The Marvels Project #1 of 8
Written by Ed Brubaker
Art by Steve Epting
Colors by Dave Stewart
Lettering by Chris Eliopoulos
Published by Marvel Comics
Review by Richard Renteria
As a long-time reader of Marvel Comics at times it can feel like there are no real surprises left to be found in the Marvel Universe. Sure, some storylines may hold a shock or two, but in terms of the history of the Marvel Universe, there really has been a lack of attention paid to the history of the universe, except in bits and pieces, since the original Marvels limited series came out. Having said that, imagine my surprise upon getting to the end of Ed Brubaker and Steve Epting's first issue of The Marvels Project and walking away feeling like I actually had a new understanding of the early days of the Marvel Universe and its first heroes as well as being impressed by how effortlessy the creative team made the story flow.
Throughout the issue there are some interesting character revelations. While the action may be on the skimpy side, it works here. Brubaker wisely focuses on one charcter as the narrator of the story to give the reader an easily relatable viewpoint of events as they unfold. The opening scene was smartly done, and by utilizing an estalished character from Marvel's western heroes, Brubaker ties the past with the present of a Marvel Universe in 1939, when the Age of Heroes began in earnest.
There is a familiaity to the story that works to Brubaker's advantage as he fills in the blanks on some questions about the history of the Marvel Universe. On the surface the revelations may not seem important, but for anyone who has read just about anything by Brubaker, it is usually best to wait before reacting. I did enjoy the fact that he had some interesting revelations about two key members of the Invaders, especially in regards to Namor and his teaming with the surface dwellers during World War II. The story moves with a purpose, but with the slower start, it is the cinematic art that is key to engaging the reader's interest in the story.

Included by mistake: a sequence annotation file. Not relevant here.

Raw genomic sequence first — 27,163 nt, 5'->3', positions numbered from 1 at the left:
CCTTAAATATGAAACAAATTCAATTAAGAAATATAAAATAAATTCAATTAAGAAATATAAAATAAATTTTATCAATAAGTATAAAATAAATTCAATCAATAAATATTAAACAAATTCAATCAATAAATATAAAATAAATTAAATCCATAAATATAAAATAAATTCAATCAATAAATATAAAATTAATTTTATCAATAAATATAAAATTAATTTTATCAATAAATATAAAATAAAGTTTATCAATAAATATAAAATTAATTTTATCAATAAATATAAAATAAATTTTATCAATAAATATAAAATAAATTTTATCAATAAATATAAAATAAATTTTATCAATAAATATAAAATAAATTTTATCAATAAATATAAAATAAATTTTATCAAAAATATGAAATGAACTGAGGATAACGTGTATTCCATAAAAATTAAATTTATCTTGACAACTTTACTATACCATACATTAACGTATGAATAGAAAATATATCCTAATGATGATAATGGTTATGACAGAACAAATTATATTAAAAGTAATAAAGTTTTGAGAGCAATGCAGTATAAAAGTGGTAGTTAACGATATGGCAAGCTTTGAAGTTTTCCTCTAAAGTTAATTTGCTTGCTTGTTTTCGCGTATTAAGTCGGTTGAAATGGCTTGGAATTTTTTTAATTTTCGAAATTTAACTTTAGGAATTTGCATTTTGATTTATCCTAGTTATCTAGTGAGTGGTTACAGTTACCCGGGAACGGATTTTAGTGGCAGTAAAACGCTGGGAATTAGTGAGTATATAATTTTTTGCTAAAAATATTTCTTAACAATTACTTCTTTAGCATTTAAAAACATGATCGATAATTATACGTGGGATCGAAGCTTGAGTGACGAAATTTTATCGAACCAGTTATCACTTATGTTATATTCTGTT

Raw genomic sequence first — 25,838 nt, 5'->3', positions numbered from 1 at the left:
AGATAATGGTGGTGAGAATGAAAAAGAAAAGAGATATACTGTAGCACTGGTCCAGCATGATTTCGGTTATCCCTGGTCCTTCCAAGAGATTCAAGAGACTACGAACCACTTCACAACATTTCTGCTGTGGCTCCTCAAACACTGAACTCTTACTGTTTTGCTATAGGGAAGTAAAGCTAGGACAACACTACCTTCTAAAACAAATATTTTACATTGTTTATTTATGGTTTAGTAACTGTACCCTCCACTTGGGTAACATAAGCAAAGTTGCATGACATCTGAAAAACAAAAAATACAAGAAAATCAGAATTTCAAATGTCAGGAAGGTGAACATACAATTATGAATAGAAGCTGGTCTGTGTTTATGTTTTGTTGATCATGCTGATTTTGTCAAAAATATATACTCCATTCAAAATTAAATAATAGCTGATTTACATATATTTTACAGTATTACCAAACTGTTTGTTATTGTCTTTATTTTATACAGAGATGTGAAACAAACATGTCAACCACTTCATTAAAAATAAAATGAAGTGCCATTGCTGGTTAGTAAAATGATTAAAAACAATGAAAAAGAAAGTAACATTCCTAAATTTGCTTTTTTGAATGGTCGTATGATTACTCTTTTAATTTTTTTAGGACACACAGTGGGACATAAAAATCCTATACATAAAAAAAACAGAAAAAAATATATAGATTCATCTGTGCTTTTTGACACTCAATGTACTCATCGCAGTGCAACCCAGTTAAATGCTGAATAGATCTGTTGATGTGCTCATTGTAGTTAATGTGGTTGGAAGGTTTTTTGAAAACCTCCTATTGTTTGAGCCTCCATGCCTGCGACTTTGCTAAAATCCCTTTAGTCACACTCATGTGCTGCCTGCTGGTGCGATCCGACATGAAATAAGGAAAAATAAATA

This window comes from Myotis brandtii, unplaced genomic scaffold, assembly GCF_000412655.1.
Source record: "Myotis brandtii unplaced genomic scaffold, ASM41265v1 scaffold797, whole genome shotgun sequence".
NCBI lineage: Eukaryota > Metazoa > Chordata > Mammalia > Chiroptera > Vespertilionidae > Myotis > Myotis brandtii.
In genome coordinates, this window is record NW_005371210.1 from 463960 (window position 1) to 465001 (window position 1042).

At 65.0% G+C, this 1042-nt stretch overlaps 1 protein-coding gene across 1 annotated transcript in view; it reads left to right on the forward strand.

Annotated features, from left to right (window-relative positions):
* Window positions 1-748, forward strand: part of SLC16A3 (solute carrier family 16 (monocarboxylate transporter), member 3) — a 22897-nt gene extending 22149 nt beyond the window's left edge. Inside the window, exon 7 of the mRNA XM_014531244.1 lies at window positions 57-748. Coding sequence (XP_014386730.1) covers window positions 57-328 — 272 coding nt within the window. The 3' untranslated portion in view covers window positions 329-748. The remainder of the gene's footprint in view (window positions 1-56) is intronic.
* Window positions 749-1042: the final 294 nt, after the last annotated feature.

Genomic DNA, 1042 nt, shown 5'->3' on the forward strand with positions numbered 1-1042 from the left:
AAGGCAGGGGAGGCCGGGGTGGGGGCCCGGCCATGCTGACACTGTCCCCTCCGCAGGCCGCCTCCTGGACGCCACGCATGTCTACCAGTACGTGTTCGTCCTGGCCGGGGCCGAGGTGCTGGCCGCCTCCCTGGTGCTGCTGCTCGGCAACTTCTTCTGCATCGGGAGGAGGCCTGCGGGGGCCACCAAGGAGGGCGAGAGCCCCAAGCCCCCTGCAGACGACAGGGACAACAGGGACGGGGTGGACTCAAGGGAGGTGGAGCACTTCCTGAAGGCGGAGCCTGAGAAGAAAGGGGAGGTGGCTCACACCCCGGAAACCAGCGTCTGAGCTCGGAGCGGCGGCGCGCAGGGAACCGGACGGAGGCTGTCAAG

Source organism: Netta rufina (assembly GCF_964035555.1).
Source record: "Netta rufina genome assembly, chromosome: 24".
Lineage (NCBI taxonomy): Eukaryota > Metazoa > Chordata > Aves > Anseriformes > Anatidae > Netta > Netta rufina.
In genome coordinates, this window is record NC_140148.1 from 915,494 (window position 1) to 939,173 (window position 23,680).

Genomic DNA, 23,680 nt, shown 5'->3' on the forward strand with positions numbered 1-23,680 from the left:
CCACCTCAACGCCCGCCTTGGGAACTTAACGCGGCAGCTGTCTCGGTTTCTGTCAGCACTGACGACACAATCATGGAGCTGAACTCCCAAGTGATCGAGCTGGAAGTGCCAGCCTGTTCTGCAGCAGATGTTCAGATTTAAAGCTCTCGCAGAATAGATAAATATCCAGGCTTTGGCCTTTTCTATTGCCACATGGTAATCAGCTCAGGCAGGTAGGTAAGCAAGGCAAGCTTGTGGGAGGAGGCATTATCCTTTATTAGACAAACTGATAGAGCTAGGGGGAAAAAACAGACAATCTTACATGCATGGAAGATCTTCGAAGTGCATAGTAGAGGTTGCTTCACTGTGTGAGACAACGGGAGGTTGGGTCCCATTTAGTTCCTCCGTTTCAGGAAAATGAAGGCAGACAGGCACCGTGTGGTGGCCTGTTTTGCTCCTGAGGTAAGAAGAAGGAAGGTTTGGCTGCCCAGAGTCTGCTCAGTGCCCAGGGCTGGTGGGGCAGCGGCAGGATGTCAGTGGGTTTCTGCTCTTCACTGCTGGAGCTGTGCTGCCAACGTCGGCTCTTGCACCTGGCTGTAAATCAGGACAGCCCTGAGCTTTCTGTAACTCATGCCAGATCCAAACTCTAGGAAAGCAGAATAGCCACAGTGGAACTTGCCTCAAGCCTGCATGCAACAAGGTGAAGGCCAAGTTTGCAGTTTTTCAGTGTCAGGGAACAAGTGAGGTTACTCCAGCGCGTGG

Steve Epting delivers some of his best work to date, giving the story an authentic feel and setting. Epting seems to get better with every passing month. His characters are distinctive and emotive with an authenticity that makes the art jump off the page and really adds impact to the story. Backgrounds are well rendered and attention is paid to every detail on the page. There is a somberness to the characters and settings, which makes sense as the issue takes place in the early days of WWII, that is enhanced by the subdued palette of Dave Stewart's colors which, no offense to Frank D'Armata, really take Epting's art to another level. What little action there is to be found in this issue is refreshing and well-drawn. Eptings rendition of Namor riding a wave as he prepares to assualt a Nazi ship was especially impressive.
While the issue itself may be light on action, the manner in which Brubaker unfolds his story and subsequent revelations make for a refreshing read. I did find it interesting that The Marvels Project doesn't seem to intersect with Marvels in a direct manner per se, but Brubaker still wove some elements of that classic Marvel story into the larger tapestry of his story. This was an excellent read overall.